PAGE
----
Recent data confirm this. Last year between February and June--especially sensitive months for native fish--only one-third of the runoff from the Central Valley made it to the San Francisco Bay. Not surprisingly, data released this month showed that the once common Delta smelt reached all-time low populations in 2014, and other species remained near record lows. Last year, juvenile Chinook salmon suffered high mortality as they migrated toward the ocean, jeopardizing all four unique local runs of this culturally and economically important fish.
Increasing water diversions can only make things worse. If we compound the decades-long man-made drought and the natural drought by diverting even more water, we're increasing the likelihood of multiple extinctions. That's what laws like the Endangered Species Act are
intended to prevent.
Some claim these laws are not effective because target species have not recovered. But the protections are intended only to prevent collapse and extinction, not to produce thriving ecosystems.
The future of our estuary is being discussed now as Congress considers drought legislation. Elected officials should look to the best available science when making decisions. Recent court decisions support the scientific basis for ecosystem protections that prevent even more dramatic reductions in flows to the bay.
Innovative approaches that reduce the impact of the drought on cities and farms are needed and possible. Our focus should be on improving how we use our limited water supply, not on shortsighted policies that divert even more water from the bay at the expense of native fish and ecosystems and those who depend upon them for their livelihood.
Jeanette Howard, PhD, is the lead scientist, freshwater, for The Nature Conservancy. Jon Rosenfield, PhD, is the conservation biologist for The Bay Institute. They wrote this for this newspaper.
PD Editorial: No more red herrings in water talks
The delta smelt is an easy target.
It’s small, no more than 3 inches long, and has no unusual features. Few people ever see one. Even anglers aren’t interested in this tiny fish native to the Sacramento-San Joaquin Delta and protected by state and federal endangered species laws.
That makes it a great target in the PR wars over California water.
Central Valley growers and their allies rarely miss an opportunity to blame their water woes on the smelt and to disparage the very notion of protecting it from extinction.
Substitute “salmon” for “smelt” and try making the case for giving up on an endangered species to secure a water supply for growers who switched from crops like lettuce and tomatoes that can be fallowed in times of drought to almond orchards that need continuous irrigation.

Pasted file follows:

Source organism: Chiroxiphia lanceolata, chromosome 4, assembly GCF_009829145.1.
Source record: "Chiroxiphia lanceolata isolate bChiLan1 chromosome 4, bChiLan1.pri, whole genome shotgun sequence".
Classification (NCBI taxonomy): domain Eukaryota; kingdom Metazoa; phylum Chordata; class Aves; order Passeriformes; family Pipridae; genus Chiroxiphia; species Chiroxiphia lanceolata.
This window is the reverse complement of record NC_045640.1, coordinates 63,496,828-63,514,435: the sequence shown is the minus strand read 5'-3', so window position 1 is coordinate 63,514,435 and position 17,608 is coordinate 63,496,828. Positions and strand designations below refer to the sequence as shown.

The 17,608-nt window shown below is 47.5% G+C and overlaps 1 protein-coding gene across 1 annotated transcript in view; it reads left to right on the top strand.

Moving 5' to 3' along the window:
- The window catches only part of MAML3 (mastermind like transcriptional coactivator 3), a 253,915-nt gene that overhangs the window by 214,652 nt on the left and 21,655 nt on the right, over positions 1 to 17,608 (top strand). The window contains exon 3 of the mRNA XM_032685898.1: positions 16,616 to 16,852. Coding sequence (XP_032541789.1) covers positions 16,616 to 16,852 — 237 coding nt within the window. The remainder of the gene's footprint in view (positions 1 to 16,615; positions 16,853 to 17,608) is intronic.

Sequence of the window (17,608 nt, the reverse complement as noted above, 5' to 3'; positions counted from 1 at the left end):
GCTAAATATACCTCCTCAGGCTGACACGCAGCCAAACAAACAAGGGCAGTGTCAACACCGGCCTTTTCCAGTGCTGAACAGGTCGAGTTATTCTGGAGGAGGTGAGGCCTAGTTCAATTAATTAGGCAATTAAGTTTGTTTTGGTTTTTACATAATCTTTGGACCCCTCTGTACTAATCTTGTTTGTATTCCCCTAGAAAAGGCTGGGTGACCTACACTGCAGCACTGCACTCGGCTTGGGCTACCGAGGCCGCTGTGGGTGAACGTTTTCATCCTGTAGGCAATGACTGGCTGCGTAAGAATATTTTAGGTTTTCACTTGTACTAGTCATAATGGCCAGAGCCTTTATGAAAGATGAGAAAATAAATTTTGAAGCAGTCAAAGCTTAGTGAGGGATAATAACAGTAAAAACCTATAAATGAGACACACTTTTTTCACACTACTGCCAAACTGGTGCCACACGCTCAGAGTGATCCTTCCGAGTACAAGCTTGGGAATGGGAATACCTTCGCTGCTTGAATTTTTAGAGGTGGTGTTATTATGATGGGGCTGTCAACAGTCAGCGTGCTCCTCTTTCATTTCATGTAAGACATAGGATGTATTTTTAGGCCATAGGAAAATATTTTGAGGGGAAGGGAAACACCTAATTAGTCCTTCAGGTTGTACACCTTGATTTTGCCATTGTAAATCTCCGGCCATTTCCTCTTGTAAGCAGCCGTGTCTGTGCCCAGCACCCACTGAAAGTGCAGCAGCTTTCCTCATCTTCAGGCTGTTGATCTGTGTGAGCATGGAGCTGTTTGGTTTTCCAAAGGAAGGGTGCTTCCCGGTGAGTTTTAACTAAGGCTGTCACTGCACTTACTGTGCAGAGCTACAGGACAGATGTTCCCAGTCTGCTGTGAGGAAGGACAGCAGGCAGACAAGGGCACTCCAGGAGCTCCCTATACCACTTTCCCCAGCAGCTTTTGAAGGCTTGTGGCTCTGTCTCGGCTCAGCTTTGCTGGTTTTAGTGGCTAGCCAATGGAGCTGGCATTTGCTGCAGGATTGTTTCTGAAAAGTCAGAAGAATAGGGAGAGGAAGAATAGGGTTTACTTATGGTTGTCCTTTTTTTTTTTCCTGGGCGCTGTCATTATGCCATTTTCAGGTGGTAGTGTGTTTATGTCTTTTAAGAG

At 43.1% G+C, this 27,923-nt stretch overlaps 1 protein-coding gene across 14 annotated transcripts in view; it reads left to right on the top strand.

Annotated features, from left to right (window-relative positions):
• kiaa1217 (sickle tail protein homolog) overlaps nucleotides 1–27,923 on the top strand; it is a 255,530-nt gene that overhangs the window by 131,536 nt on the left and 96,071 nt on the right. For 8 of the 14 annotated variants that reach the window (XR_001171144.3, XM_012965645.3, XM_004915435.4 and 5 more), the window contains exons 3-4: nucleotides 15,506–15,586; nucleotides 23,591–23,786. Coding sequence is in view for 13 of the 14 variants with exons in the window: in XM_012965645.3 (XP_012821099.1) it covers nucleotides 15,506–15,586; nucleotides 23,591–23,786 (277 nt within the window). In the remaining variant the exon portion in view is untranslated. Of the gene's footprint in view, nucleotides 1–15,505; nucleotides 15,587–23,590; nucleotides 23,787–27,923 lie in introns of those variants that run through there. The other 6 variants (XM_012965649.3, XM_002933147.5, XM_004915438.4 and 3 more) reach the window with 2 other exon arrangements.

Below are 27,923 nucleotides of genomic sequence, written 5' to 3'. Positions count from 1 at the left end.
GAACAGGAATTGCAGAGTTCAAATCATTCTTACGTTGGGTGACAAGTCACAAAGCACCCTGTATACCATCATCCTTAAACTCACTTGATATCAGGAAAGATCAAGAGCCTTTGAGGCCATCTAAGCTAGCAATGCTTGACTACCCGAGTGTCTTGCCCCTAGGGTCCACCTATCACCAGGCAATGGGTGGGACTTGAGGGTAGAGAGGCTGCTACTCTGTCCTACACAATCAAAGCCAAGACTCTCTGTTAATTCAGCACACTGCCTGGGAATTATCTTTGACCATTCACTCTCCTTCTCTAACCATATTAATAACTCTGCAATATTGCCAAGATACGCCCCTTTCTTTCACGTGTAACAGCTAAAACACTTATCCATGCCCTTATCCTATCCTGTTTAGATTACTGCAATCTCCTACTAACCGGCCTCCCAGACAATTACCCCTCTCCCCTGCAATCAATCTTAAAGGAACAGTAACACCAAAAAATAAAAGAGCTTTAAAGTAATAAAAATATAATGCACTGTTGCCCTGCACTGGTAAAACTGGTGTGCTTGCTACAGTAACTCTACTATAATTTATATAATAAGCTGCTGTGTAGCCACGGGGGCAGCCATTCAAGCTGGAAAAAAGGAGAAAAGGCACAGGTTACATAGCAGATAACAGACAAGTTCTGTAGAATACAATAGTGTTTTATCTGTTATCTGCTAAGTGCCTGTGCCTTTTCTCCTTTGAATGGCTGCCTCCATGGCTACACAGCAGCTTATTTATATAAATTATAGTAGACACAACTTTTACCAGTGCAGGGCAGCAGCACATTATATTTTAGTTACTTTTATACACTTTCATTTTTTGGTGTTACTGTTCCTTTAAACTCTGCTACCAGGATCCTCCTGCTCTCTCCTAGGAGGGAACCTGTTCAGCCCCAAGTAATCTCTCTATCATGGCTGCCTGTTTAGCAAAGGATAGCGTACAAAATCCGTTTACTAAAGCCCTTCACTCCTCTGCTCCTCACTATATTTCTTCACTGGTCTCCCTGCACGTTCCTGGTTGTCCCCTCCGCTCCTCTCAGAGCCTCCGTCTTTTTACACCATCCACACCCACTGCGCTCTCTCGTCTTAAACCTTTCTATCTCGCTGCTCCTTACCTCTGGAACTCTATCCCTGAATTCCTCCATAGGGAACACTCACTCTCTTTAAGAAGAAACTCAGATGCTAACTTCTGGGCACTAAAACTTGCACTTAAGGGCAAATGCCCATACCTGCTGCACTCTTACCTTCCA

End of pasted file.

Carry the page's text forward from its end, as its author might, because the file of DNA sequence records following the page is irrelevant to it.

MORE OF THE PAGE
You can see why the growers and their allies talk almost exclusively about smelt.
The smelt is a marker species, a barometer of the health of the Delta, the largest estuary on the West Coast of the Americas and the backbone of the sport and commercial salmon fishing industry in Northern California, Oregon and Washington. State officials say the smelt population is at its lowest level in 50 years of monitoring, and stakeholders are bracing for weak salmon numbers after three drought years.
“Without a healthy Bay-Delta system, there is no salmon fishing,” said Barry Nelson of the Golden Gate Salmon Association.
Fortunately, the U.S. Supreme Court didn’t bite on the smelt vs. farmers argument. Last week, the justices rejected an appeal from the Westlands and Metropolitan water districts, among others, seeking to overturn limits on pumping water from the Delta into canals serving Central Valley growers and Southern California cities.
Those limits were put in place to protect the smelt as well as several species of salmon that migrate through the Delta on a round-trip between their spawning grounds in Northern California and the Pacific Ocean.
The pumping limits withstood scrutiny from the National Academy of Sciences and the federal courts, but look for a yet another challenge in the new Congress.
House members from the Central Valley are again sponsoring legislation to waive the Endangered Species Act as it relates to the delta smelt.
But the problem isn’t a tiny endangered fish. It’s a lack of water as the state enters what’s shaping up as a fourth drought year. The Sierra snowpack, the primary source of water for the Delta and the delivery system serving the Central Valley and Southern California, is just 36 percent of normal. There hasn’t been any significant precipitation in the past month, and there is none in the forecast.
A competing bill, co-sponsored by Democrats Mike Thompson and Jared Huffman as well as several other House members from Northern and Southern California, offers a more productive response to the water shortage.
Their bill would create a secured loan program and grants for water recycling, groundwater management and water infrastructure projects. It also would modernize water supply operations at dams managed by the Army Corps of Engineers and promote drought coordination at the Environmental Protection Agency, Department of Agriculture and Department of Interior.
Last year, most of the congressional action took place behind closed doors, with only Sen. Dianne Feinstein and the Central Valley congressmen at the table. This year, the process needs to come out into the open.
The Huffman-Thompson bill deserves a fair hearing. Let’s hope it doesn’t get drowned in unfounded claims about the delta smelt.